The idea behind the OTTO is this. In our early days, when we first become acquainted with the occult, it is often an awe-inspiring thing. After reading “The Devil Rides Out” we see an advert for the Sorcerer’s Apprentice in Exchange & Mart and send off in trepidation for a catalogue of amazing incenses and weird paraphernalia to read by torch-light beneath the bedclothes with chattering teeth - expecting hellfire to blast us at any moment. A few years later we have worked our way through W. E. Butler, Dion Fortune and plucked up courage to read Crowley and we are ready to argue the psychological validity of magical technique with anyone. What we have gained is wisdom and understanding. What we have lost is that old gut-wrenching excitement.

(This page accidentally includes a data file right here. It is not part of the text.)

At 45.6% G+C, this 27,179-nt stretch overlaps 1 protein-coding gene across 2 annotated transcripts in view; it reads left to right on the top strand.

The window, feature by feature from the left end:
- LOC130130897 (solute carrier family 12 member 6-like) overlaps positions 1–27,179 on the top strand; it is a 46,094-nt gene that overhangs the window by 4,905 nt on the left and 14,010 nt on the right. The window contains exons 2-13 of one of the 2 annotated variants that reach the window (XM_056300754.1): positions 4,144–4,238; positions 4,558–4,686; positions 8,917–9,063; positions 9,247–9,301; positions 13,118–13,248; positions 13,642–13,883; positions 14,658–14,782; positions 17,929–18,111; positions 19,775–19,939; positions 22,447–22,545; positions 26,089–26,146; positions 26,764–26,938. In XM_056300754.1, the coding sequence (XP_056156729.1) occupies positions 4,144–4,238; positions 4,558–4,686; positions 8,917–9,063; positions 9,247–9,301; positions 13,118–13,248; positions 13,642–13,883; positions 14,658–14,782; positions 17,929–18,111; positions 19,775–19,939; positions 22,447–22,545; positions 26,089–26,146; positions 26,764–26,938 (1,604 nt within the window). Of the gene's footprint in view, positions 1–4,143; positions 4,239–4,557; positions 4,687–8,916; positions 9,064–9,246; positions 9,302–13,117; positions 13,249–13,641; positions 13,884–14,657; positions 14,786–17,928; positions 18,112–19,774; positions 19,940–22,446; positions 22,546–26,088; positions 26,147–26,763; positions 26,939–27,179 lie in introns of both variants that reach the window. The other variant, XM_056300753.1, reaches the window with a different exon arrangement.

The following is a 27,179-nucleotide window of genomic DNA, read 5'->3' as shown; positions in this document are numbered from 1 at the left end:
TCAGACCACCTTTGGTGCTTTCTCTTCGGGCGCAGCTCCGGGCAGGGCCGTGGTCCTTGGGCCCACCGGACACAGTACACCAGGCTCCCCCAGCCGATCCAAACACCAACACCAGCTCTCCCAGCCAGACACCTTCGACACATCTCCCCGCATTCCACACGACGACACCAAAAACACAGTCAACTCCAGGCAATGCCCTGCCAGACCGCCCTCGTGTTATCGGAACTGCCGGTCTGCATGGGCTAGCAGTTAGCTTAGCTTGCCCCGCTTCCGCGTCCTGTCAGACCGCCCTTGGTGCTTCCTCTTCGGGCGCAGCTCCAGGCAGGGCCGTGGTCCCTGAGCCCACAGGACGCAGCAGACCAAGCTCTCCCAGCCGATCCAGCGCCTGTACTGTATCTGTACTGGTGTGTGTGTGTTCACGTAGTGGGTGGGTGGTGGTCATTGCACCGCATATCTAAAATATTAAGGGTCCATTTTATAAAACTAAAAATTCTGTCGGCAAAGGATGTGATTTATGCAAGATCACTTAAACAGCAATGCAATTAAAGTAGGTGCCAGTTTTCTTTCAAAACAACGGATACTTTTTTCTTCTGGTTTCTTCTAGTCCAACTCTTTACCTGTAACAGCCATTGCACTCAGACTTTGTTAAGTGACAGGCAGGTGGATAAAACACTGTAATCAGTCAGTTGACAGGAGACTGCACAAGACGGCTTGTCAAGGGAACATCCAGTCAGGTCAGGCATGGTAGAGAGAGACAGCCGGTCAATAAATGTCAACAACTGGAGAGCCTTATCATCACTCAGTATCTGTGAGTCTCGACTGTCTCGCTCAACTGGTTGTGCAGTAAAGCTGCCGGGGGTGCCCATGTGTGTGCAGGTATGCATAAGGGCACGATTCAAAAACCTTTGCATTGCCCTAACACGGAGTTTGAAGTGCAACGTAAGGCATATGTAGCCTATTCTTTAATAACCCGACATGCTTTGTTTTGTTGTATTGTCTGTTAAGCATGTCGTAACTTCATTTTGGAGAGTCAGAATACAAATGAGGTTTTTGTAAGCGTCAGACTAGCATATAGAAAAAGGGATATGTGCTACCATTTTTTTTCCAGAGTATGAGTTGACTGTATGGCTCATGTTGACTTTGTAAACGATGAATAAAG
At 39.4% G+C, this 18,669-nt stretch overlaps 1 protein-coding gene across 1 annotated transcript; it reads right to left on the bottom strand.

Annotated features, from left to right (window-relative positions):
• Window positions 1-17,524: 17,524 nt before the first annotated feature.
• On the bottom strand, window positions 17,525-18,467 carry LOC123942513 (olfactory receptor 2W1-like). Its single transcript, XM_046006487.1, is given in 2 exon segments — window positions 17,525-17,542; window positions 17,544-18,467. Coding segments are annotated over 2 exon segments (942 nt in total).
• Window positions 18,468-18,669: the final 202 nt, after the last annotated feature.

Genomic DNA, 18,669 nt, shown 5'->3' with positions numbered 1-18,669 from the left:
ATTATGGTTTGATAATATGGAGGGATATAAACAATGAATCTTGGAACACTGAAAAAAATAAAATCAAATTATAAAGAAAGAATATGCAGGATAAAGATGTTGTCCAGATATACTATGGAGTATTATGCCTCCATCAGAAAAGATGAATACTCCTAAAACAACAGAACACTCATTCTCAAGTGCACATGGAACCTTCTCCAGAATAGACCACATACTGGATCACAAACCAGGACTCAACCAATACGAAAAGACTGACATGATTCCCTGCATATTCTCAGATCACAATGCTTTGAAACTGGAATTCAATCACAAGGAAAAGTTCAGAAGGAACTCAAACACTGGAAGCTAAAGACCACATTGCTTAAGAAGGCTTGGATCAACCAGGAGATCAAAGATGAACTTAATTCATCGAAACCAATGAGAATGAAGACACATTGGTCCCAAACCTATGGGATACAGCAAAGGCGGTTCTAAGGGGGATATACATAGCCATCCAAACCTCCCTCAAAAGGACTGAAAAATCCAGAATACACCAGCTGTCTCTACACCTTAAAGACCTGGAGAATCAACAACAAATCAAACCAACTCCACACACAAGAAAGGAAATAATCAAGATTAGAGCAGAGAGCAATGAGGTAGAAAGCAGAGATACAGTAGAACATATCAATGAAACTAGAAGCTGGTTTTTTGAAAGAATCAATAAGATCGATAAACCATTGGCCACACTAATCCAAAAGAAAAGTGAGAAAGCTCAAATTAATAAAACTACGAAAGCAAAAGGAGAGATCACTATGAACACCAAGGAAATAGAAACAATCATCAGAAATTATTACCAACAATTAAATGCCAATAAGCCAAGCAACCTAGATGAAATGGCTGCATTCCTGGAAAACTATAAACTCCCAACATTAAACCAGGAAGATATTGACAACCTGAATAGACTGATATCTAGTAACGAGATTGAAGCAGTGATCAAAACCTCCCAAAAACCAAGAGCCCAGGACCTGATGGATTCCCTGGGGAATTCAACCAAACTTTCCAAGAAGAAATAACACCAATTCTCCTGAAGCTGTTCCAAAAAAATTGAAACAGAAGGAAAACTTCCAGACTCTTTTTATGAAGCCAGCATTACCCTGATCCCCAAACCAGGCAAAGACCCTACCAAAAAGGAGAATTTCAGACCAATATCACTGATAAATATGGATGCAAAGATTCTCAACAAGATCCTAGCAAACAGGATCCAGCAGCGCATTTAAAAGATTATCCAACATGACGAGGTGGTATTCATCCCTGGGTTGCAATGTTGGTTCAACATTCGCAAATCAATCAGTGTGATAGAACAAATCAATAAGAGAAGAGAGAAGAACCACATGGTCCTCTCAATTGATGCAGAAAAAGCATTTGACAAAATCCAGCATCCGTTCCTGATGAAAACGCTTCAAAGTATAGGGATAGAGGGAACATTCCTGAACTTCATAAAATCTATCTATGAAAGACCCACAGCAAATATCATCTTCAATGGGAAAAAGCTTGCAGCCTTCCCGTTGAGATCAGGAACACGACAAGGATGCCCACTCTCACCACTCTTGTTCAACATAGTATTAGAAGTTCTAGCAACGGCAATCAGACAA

We know enough to steer clear of the ego-tripping looney with the piercing gaze and long black cloak. We see through his act and congratulate ourselves. But we overlook the fact that a good act can be a delight, a piece of street theatre, an art-form, an invocation in its own right.
The OTTO message is this: now we have grown up enough that we no longer are in awe of the charlatan, it means that we are now free to delight in the charlatan - to dig the charlatan. Now we are mature enough to realise there aren’t any ancient brotherhoods with secrets passed down from time immemorial, we are now free to dig those brotherhoods who put on a good act of being just that.
Now we know that all paraphernalia is just trappings with no value other than surface appearance, let us therefore maximise that residual value by making surface appearance utterly mind-blowing!"